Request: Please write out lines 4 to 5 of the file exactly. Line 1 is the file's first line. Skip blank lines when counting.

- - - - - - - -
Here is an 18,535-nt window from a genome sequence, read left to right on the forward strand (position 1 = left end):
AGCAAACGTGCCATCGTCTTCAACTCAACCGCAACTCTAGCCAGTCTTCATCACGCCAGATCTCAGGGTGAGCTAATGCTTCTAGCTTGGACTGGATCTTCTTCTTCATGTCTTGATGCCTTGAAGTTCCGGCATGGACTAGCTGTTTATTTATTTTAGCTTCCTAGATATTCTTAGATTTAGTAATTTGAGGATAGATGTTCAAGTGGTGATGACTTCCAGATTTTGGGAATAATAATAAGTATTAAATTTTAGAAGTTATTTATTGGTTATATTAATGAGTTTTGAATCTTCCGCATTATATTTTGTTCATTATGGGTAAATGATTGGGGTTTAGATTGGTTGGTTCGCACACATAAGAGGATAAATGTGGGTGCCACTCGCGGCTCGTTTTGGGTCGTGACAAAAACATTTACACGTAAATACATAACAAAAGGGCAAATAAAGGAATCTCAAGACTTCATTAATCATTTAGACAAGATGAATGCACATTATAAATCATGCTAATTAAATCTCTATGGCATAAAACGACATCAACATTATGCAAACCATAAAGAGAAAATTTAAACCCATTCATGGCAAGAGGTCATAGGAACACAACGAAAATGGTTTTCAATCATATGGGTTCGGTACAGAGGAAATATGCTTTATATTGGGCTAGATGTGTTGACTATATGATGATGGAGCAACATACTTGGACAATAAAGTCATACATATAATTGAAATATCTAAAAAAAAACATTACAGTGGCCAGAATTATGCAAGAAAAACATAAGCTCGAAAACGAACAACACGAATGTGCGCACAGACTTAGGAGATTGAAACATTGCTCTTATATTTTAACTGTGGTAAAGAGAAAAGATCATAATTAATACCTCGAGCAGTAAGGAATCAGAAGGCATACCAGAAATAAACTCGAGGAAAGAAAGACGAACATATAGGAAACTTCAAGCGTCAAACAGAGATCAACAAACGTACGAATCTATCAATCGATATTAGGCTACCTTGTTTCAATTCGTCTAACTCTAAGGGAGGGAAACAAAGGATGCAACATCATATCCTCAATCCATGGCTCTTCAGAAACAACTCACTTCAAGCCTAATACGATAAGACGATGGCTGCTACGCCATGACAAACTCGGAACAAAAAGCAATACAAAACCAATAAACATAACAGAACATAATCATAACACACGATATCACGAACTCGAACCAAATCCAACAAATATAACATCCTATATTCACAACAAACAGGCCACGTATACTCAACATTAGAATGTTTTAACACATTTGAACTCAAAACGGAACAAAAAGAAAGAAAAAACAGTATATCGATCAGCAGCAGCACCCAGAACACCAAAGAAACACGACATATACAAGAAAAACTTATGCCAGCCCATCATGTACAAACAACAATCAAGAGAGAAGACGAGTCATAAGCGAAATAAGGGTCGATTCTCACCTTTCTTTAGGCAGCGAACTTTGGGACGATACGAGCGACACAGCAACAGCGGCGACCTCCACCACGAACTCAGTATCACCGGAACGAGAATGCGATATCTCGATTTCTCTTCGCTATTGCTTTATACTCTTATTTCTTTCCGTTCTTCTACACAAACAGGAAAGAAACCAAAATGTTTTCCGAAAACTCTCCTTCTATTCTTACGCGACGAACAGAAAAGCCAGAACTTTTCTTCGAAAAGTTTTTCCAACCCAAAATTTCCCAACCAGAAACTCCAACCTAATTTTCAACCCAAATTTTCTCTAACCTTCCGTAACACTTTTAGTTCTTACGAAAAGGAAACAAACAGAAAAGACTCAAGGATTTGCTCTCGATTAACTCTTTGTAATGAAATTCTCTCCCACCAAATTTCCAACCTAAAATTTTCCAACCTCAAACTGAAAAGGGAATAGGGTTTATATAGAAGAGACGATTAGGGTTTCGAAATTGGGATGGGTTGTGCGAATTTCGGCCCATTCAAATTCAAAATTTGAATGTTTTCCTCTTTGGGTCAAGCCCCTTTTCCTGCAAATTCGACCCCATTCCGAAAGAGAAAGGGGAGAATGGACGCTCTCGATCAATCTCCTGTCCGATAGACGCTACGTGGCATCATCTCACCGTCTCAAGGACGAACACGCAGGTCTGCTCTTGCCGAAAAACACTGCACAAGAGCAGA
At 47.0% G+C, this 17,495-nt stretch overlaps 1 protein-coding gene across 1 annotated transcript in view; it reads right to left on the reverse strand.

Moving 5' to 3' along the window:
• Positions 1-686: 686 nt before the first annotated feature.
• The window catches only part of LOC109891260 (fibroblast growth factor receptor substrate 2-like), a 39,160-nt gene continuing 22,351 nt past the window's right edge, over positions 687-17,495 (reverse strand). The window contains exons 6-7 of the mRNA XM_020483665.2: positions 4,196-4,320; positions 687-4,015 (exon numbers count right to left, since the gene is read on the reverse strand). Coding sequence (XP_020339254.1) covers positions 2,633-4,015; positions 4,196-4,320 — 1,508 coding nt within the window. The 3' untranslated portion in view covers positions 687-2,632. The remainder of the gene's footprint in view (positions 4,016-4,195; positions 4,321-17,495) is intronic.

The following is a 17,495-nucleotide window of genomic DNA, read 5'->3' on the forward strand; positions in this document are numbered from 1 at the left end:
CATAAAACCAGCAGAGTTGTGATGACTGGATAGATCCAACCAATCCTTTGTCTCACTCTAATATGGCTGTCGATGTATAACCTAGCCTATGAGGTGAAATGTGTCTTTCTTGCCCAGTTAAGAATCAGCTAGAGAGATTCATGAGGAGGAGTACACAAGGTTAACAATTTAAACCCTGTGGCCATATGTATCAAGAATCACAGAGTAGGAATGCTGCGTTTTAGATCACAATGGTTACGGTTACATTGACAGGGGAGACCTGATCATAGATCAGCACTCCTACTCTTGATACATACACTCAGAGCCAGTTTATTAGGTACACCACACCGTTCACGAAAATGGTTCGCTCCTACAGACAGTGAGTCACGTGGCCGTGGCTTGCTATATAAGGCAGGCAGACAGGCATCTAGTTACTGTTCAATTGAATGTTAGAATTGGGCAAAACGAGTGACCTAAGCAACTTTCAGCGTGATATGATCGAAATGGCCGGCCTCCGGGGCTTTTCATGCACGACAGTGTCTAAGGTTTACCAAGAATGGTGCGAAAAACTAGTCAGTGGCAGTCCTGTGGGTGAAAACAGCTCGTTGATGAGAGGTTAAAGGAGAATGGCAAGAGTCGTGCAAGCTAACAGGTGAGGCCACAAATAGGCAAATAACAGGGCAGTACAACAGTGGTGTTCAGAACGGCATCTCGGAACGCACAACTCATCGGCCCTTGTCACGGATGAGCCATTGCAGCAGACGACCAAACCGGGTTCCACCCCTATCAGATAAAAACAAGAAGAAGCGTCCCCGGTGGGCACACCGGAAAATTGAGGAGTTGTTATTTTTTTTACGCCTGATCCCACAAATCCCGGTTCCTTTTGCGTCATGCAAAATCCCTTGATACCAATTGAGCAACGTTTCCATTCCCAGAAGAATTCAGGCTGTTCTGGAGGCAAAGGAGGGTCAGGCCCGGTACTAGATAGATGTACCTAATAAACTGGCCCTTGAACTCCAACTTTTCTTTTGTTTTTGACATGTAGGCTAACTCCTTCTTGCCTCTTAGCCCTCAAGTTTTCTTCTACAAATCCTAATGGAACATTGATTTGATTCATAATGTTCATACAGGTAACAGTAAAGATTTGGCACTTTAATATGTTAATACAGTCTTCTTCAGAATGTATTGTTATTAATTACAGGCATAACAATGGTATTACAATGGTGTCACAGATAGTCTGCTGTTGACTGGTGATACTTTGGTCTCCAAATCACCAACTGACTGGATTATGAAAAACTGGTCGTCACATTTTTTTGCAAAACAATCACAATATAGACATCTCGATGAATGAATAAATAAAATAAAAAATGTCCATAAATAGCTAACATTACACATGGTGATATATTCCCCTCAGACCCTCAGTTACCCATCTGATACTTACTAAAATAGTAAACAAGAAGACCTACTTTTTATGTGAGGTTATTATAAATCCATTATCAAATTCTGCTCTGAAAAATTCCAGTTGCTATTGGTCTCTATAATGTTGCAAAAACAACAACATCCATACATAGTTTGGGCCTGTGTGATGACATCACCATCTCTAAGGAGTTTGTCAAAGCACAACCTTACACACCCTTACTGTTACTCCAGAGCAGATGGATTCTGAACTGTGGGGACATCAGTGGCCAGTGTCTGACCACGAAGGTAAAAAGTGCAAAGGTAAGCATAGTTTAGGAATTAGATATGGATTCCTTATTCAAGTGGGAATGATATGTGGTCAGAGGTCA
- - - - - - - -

Moving 5' to 3' along the window:
• Positions 1-686: 686 nt before the first annotated feature.